Introducing the Mind
The mind creates our reality by performing multiple functions.
Posted Oct 03, 2020
This is the first in a series of blog posts that will explore the properties and mechanisms of the mind. We begin by considering what the mind does. When we do this, we end up with a long list of functions and descriptions. Consider, for example, the following sentences, which contain the word “mind.”
1. He was able to call to mind how the accident happened.
The mind as involved in memory.
2. If you put your mind to it, I’m sure you can solve the math problem.
The mind as problem-solver.
3. I haven’t made up my mind yet or I’m of two minds about that.
The mind as decision-maker.
4. Seeing the sunset filled my mind with awe.
The mind as perceiver and involved in creating emotions.
5. I know you well enough to read your mind or You read my mind.
The mind as involved in social interactions.
6. He is of sound mind and body or He is out of his mind.
The mind as involved in mental health.
7. A mind is a terrible thing to waste.
The mind as valuable.
8. He has a beautiful mind.
Some people’s minds are especially creative or exemplary.
Statements 1 to 5, which highlight the mind’s role in memory, problem-solving, decision-making, perception, emotion, and interacting with other people, are related to the following definition of the mind:
Statements 6 to 8 emphasize the importance and amazing abilities of the mind. The mind is something related to our health, it is valuable, and we consider some people’s minds extraordinary.
We can appreciate the mind for the wide reach of its functions. But not only does the mind do a lot, but just about everything the mind achieves turns out to be more complicated than it first appears. Take, for example, opening your eyes and seeing a scene before you. You might think seeing the scene can’t be that complicated, because, after all, a picture of the scene is created on the retina that lines the back of your eye, information from that picture is sent to the brain, and we see.
But this simplistic explanation of seeing runs into trouble when we realize that the scene on the retina is ambiguous. For example, when the three-dimensional scene “out there” is represented by a picture on the flat surface of the retina, objects that are at different depths in the scene can appear right next to each other in the picture.
To demonstrate this, close one eye, hold up one of your fingers, and place it next to a far-away object in the scene. When this scene-with-superimposed-finger becomes a picture on the retina, the finger and object are adjacent to each other, even though they are far apart in the scene. The mind solves this “adjacency problem,” plus many others, without our awareness, so we just open our eyes, and a complex mechanism, which we will describe in later posts, creates our experience of seeing.
Another example of something we achieve in the face of great complexity is understanding language. The stimulus for language, like the stimulus for perception, can be ambiguous, with the same word having different meanings, depending on the contents and structure of the sentence in which it appears. Consider the following two sentences:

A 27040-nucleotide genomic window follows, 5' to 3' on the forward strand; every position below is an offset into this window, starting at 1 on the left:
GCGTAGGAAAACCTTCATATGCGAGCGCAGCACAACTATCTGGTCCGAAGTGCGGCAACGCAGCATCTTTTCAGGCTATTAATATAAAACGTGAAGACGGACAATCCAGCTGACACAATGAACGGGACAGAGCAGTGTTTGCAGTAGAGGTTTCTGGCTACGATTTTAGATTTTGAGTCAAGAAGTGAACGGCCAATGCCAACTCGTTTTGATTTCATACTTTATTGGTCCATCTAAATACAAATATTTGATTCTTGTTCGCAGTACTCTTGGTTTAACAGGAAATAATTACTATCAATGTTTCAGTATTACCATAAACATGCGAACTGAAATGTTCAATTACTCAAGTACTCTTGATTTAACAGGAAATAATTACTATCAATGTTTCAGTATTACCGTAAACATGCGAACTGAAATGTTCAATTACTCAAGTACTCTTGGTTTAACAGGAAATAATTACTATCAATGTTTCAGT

1. Time flies like an arrow.
2. Fruit flies like a banana.
Many things are going on in these sentences, including different meanings for “flies” (1: flies = moves; 2: flies = a type of bug) and “like” (1: could replace “like” with “similar to”; 2: could replace “like” with “appreciate”). Even simple, apparently straightforward sentences are more complicated than they appear.
When we read “a car flew off the bridge,” we are pretty certain that the car doesn’t have wings and isn’t a special kind of flying machine. In fact, we would probably be right to guess that the car was involved in an accident, that it may have been submerged in water or smashed on the ground, that the bridge possibly sustained some damage, and that the driver was in danger of being injured or worse. All these conclusions from a simple six-word sentence.
Speaking of six-word sentences, consider the famous sentence, “For Sale: Baby shoes, never used,” an example of “flash fiction," which has been attributed to Ernest Hemingway (although not everyone agrees). This sentence, with the help of the mind’s creativity, implies a story far longer than six words.
As we describe how the mind tames the complexities of perception, language, and many other abilities in future posts, we will begin to appreciate that the mind is not simply an “identification machine” that catalogs objects and meanings but is a sophisticated problem-solver that involves mechanisms we are largely unconscious of, even as these mechanisms may use the knowledge that we have accumulated about the world, as in our two six-word sentences above.
In the next blog posts, we will consider one of the mind’s crowning achievements, consciousness, which brings with it many puzzles, including whether we can appreciate the essence of another person’s conscious experience, and whether it is possible to determine how consciousness is created by the brain.